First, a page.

AMW would go on to find even better foils than Triple X—the dastardly Team Canada led by Scott D’Amore. The foes from the north were the perfect counterpoint to the heroes of Nashville – delivering one of the most heated tag team matches in company history at Final Resolution 2005 as AMW became champions once again. After three years as a babyface tag team though, AMW was beginning to lose steam. It came time to either break them up or turn them heel. Thankfully they opted for the latter as Harris and Storm helped Jeff Jarrett become NWA World Heavyweight Champion and Planet Jarrett was formed, with the winning addition of Gail Kim as their valet.

It was during this period that James Storm began to come into his own. For their first three years as a team, it was very clear that Harris was seen as the star of the team. Storm was by no means bad, far from it, but Harris was tall, jacked and a great wrestler. He screamed the future of the company. The heel turn brought out personality in Storm that wasn’t seen before. He was funny, charming and thoroughly entertaining – most notably shown in his scene-stealing performance in the Team 3D funeral.

AMW became the natural first opponents for the debuting former Dudleys and delivered another series of genre-defining matches against the newly formed X-Division dream team of AJ Styles and Christopher Daniels.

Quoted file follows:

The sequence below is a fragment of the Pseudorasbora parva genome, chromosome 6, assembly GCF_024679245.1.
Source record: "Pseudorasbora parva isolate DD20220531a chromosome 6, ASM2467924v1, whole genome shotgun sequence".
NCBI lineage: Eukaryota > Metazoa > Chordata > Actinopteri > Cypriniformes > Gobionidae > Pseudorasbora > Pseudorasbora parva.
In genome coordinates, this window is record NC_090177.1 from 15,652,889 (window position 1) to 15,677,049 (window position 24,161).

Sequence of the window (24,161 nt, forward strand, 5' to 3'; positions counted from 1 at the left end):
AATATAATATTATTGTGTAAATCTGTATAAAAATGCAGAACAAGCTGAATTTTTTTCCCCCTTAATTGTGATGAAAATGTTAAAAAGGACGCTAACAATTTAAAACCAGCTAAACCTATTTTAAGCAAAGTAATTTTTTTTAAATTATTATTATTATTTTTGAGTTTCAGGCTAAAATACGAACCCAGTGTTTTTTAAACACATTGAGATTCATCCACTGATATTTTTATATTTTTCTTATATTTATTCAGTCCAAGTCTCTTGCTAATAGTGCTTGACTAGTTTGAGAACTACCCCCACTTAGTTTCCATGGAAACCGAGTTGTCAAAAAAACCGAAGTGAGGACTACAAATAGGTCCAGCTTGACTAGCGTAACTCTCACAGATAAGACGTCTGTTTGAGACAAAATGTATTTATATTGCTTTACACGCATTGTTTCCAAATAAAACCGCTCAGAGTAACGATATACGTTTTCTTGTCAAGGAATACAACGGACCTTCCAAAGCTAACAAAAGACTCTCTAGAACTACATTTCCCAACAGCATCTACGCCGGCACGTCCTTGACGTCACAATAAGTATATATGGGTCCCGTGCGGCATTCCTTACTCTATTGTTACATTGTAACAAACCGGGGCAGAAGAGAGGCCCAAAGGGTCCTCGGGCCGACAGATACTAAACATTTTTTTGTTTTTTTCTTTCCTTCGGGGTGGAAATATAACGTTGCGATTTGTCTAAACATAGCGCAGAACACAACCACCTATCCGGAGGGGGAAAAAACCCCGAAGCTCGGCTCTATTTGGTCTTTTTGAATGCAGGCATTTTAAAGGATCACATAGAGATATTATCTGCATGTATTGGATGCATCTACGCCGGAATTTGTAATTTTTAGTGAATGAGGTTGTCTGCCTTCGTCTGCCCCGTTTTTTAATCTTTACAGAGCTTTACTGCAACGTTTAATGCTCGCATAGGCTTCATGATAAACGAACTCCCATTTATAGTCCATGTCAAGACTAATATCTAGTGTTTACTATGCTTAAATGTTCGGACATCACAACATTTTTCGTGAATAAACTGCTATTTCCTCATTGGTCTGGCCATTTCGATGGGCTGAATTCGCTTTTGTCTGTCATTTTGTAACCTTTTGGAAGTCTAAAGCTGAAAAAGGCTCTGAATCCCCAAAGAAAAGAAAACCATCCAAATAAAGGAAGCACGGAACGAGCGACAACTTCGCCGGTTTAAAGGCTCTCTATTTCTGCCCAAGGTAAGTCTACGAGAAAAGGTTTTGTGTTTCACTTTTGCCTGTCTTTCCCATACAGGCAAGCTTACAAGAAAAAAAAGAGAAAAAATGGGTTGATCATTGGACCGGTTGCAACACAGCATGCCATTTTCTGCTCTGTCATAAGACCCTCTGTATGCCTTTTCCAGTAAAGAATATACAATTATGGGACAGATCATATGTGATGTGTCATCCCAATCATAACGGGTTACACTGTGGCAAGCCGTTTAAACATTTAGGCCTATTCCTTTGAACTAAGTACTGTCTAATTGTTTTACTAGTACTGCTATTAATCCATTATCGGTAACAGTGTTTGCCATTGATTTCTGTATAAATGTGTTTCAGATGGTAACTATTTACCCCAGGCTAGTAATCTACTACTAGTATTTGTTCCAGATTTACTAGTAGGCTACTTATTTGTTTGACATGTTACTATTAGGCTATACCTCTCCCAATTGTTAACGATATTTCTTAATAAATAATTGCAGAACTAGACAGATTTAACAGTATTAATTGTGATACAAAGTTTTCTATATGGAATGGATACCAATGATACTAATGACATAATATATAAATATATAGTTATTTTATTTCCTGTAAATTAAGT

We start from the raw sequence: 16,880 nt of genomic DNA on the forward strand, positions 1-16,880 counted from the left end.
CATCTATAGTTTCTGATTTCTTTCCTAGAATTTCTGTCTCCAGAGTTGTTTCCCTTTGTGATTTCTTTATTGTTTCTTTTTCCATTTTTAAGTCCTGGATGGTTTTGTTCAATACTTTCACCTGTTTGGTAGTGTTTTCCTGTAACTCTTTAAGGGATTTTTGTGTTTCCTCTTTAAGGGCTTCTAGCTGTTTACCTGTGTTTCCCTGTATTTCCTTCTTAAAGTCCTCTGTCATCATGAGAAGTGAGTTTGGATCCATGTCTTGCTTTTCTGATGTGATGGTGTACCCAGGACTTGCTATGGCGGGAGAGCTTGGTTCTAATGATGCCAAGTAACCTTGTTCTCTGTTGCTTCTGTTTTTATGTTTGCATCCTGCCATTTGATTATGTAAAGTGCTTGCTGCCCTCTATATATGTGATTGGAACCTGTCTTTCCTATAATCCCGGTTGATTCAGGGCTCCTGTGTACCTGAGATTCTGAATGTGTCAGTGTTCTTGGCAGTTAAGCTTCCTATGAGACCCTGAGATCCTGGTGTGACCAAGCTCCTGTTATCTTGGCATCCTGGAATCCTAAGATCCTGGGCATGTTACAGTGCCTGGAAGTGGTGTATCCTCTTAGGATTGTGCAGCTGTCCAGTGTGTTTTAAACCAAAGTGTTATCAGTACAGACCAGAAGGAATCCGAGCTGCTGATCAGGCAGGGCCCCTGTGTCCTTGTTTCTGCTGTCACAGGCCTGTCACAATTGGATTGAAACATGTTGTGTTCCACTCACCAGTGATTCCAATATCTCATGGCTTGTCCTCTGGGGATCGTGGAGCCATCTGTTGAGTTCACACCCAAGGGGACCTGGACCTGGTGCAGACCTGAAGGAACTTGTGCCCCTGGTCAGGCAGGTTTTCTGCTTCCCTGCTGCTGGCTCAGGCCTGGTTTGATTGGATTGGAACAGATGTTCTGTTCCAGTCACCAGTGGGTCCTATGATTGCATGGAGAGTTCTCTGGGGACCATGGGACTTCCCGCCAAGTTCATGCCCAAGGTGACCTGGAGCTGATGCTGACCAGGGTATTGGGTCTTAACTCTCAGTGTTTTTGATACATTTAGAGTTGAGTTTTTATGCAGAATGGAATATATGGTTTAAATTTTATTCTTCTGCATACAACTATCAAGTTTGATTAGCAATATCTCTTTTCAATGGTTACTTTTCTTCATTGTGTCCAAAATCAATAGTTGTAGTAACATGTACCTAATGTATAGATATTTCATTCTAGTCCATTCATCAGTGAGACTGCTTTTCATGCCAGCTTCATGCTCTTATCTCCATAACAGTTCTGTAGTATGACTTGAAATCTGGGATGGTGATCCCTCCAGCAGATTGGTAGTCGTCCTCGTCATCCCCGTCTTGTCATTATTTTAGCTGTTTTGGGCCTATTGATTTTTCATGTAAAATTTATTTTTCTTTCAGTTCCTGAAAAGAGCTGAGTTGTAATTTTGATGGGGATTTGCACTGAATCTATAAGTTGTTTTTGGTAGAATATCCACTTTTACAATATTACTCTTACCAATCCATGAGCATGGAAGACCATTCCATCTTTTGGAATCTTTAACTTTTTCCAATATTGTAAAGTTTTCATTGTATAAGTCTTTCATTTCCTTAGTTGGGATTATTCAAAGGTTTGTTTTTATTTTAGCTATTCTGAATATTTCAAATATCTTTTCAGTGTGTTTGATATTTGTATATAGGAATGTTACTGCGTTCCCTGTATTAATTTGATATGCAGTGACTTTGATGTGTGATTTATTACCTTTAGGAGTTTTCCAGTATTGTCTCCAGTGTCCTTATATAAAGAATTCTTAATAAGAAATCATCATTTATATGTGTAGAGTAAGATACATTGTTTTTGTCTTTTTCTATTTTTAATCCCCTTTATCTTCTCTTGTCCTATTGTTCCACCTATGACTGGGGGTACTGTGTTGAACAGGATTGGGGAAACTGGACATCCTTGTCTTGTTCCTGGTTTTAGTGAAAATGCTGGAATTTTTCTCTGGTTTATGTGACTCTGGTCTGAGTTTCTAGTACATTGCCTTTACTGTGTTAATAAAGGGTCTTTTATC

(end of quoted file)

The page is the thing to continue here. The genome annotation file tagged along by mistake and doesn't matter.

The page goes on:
After a babyface turn and a flat feud with LAX, it was clear that AMW had run their course. After four and a half years, it was finally time for Harris and Storm to spread their wings and try to fly as singles stars. Their singles careers got off to a disastrous start in a Steel Cage Blindfold match at Lockdown 2007 that stands among the worst matches in company history, a match stipulation so bad it bordered on deliberate sabotage. They quickly redeemed themselves the following month in a gory Texas Deathmatch that should be studied in wrestling schools as a textbook example of how to settle a blood feud – the image of James Storm covered in blood looking to redefine the Muta scale will stay with you. After a TV rematch, AMW would go their separate ways.

Harris left the company six months later for a failed run in WWE that tragically defines his legacy. Chris Harris is so much more than Braden Walker and if my words here haven’t convinced you of that, go back and watch the matches I’ve mentioned and they certainly will. He was a great pro wrestler and should be remembered as such. Storm went on to Beer Money with Roode, that team exploded too giving Storm a World Title run on his way to 1000 matches in IMPACT history, more than any other wrestler that has graced a TNA or IMPACT ring.

AMW was a foundational pillar of TNA’s early years. Along with AJ Styles, they were what made TNA different from every other indie filled to the brim with the WCW and ECW leftovers that WWE didn’t want. They were the anchor of the tag team division for four years, the young wrestlers that defined the promise of TNA’s future. As so much around them changed, as random names like Lex Luger or Perry Saturn came and went, they were the constant – there every single week delivering solid performances, learning and growing until they became one of the best teams in the world. The outpouring of love following their reunion after 15 years last night shows the impression they left on those watching at the time.

The history of TNA would be considerably different and the quality of those early Asylum shows a whole lot worse had Harris and Storm not happened to be booked together on a random Nashville indie in early June 2002. That was a stroke of damn luck nobody should be sorry about.